One dozen distinguished citizens who identify with the Rastafarian culture will be royally regaled, serenaded and rewarded by the Diaspora African Rastafari Congress of the Americas (DARC) during a formal gala in Queens on Nov. 5.
Jamaican, reggae patriarch Denroy Morgan, dancehall stylist, Sizzla Kalongi, herbalist Rahsaan Abdul Hakim, footballer Allan “Skill” Cole, Virgin Island, St. Croix native Akae Beka, and San Diego, Californian cultural, concert, promoter Makeda Dread are among the recipients of the Rastafari Meritorious Award to be presented at the banquet.
DARC acknowledges the significance of every Rastafarian advocate and with the 2017 honors will herald 12 who through their lifestyle has positively impacted the various career paths they have excelled as well as promoted the Rastafarian edict of Oneness.
Morgan who scored crossover success with a single titled “I’ll Do Anything For You” is also acclaimed as the “father of reggae’s royal family,” for mentoring Morgan Heritage, a Grammy-winning group that has integrated their Rastafarian tenets in recordings and performances.
Hakim, an entrepreneur whose Sundial organic products consistently promotes a healthy and stress-free lifestyle is renowned for using media to extol his belief in his products as well as encourage the virtues of spiritual serenity through natural living.
Perhaps, best known for his close relationship to Bob Marley, Cole earned his nickname “Skill” due to his prowess as a striker on every football team he has ever played. A star player for Jamaica, he also kicked ball with the Atlanta Chiefs and Brazil’s Club Nautico.
The 67-year-old has long declared his Pan-African leanings and with Kalonji, USVI’s Midnite member Beka and reggae’s biggest concert promoter on the west coast at one table, the ital menu might have to be put on reserve.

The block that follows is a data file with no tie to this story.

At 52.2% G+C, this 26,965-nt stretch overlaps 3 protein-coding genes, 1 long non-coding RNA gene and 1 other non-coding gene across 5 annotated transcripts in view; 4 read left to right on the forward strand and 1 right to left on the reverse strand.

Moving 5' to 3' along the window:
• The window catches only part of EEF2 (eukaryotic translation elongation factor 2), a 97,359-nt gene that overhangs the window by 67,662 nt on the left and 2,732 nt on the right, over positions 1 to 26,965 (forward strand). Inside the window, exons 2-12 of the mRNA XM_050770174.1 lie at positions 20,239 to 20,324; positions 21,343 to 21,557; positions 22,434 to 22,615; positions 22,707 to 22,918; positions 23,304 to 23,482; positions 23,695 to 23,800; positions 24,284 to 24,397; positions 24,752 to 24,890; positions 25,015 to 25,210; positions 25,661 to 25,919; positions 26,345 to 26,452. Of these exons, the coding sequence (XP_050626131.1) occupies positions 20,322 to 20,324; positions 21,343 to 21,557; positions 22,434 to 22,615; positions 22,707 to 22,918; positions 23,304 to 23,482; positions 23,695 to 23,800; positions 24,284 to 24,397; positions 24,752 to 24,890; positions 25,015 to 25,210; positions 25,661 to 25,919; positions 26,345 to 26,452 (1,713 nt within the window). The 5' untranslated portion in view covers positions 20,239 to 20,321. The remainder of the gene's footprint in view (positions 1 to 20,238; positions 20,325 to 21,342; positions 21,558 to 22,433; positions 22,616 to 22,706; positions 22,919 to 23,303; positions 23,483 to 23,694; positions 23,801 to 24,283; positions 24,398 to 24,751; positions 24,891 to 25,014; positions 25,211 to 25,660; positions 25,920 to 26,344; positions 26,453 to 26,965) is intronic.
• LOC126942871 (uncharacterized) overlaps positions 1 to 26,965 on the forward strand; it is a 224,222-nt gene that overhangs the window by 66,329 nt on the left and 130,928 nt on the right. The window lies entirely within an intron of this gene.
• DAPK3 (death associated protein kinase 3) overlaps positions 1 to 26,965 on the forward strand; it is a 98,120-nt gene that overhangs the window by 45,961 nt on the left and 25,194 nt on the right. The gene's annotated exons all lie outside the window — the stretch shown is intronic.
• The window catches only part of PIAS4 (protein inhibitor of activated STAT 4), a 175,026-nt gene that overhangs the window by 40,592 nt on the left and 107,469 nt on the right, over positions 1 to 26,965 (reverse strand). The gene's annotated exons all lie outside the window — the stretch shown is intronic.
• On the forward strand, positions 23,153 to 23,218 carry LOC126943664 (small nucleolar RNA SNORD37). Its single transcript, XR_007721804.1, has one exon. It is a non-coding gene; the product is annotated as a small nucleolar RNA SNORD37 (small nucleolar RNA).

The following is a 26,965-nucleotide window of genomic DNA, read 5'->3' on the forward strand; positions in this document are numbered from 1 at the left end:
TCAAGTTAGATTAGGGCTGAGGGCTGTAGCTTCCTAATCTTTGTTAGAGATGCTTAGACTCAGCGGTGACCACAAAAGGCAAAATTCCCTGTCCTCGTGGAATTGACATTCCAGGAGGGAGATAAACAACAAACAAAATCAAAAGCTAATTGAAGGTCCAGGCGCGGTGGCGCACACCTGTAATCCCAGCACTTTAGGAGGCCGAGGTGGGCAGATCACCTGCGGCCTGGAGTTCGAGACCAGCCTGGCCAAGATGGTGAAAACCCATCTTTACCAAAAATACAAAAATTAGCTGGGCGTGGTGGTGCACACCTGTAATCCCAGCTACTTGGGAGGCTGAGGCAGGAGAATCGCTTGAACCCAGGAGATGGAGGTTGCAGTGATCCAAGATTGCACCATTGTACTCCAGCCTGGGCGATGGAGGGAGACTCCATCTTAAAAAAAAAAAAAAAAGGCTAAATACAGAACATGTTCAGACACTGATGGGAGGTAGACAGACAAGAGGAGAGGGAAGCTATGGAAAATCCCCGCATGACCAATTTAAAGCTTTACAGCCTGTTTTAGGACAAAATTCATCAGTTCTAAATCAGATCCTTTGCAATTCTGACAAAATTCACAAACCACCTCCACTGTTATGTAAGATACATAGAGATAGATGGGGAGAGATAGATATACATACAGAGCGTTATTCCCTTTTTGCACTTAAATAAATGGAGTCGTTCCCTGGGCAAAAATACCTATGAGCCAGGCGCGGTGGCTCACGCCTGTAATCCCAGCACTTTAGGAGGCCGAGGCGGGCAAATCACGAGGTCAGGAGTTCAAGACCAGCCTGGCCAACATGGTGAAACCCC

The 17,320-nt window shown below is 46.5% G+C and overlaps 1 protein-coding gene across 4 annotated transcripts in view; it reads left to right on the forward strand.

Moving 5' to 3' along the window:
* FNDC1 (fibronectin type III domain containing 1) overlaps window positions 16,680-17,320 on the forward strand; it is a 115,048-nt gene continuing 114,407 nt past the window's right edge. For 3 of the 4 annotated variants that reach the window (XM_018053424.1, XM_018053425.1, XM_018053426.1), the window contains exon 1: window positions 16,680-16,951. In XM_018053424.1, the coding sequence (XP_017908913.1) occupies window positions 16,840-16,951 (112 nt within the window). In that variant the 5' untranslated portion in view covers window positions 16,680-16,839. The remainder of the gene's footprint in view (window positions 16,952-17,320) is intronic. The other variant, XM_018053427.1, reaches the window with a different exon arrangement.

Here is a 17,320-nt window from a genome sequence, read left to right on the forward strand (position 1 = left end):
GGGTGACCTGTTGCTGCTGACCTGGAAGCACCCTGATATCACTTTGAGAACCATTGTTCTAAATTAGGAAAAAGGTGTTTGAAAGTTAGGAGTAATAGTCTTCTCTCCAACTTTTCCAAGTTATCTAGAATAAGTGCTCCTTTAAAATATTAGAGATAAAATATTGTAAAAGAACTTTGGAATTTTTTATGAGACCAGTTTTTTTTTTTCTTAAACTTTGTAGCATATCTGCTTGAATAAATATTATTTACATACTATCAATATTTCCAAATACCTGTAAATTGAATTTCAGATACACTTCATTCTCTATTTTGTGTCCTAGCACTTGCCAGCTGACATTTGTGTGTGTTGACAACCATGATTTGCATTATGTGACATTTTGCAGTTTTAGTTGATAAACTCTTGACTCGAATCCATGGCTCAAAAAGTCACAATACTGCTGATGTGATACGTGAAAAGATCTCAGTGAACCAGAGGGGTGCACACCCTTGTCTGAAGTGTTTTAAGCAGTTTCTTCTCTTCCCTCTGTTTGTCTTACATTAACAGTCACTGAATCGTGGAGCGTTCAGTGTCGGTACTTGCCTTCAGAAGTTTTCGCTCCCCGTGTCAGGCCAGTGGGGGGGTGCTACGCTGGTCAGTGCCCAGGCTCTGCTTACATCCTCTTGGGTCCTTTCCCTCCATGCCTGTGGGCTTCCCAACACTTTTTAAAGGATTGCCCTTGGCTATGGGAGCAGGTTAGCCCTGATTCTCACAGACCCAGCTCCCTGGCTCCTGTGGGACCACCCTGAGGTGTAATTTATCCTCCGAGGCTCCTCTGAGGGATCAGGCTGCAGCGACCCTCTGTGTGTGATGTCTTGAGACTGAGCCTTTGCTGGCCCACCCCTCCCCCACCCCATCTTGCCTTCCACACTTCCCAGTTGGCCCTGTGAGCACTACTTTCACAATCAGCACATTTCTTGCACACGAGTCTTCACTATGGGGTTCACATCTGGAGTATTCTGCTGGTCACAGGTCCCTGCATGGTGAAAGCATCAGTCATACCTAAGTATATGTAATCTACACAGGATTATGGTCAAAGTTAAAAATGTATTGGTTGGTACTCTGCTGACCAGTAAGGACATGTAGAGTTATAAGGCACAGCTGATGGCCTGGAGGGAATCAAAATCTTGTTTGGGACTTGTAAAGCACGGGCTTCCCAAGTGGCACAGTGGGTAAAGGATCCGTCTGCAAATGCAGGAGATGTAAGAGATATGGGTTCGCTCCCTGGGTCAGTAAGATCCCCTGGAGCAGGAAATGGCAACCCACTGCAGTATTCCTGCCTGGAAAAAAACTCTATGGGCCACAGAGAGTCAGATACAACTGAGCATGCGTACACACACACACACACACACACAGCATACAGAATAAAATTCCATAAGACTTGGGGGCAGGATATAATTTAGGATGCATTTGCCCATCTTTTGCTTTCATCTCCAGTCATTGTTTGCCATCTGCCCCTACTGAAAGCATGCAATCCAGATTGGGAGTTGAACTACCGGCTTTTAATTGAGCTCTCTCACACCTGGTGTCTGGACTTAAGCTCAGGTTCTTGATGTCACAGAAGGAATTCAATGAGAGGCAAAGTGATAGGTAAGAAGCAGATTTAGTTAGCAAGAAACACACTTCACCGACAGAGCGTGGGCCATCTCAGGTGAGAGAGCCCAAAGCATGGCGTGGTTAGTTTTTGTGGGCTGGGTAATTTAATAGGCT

All respected in their various endeavors, in addition to receiving special awards they will be treated to special performances from former Meritorious Award recipients David Hinds, lead-singer of the British reggae group Steel Pulse, and Sister Carol AKA the Black Cinderella.
Slated from 6 to 11 p.m. at Golden Terrace Banquet Hall, 120-23 Atlantic Ave. in Queens, the formal banquet advances DARC’s mission “to promote and preserve the advancement of Rastafari through social, cultural, economic, scientific and technological ventures.”
“The purpose is to provide sustainable outlets for the African community globally that will advocate the right to return to our African homeland; to protect the self-determination of the movement; and to engender selfless public service while safeguarding African culture and tradition.”
Renowned as proponents of an Africa-centred past and future advanced in Jamaica following the coronation of Emperor Haile Selassie I as King of Ethiopia in 1930, the Rastafarian movement developed when Leonard Howell proclaimed that the crowning fulfilled a Biblical prophecy.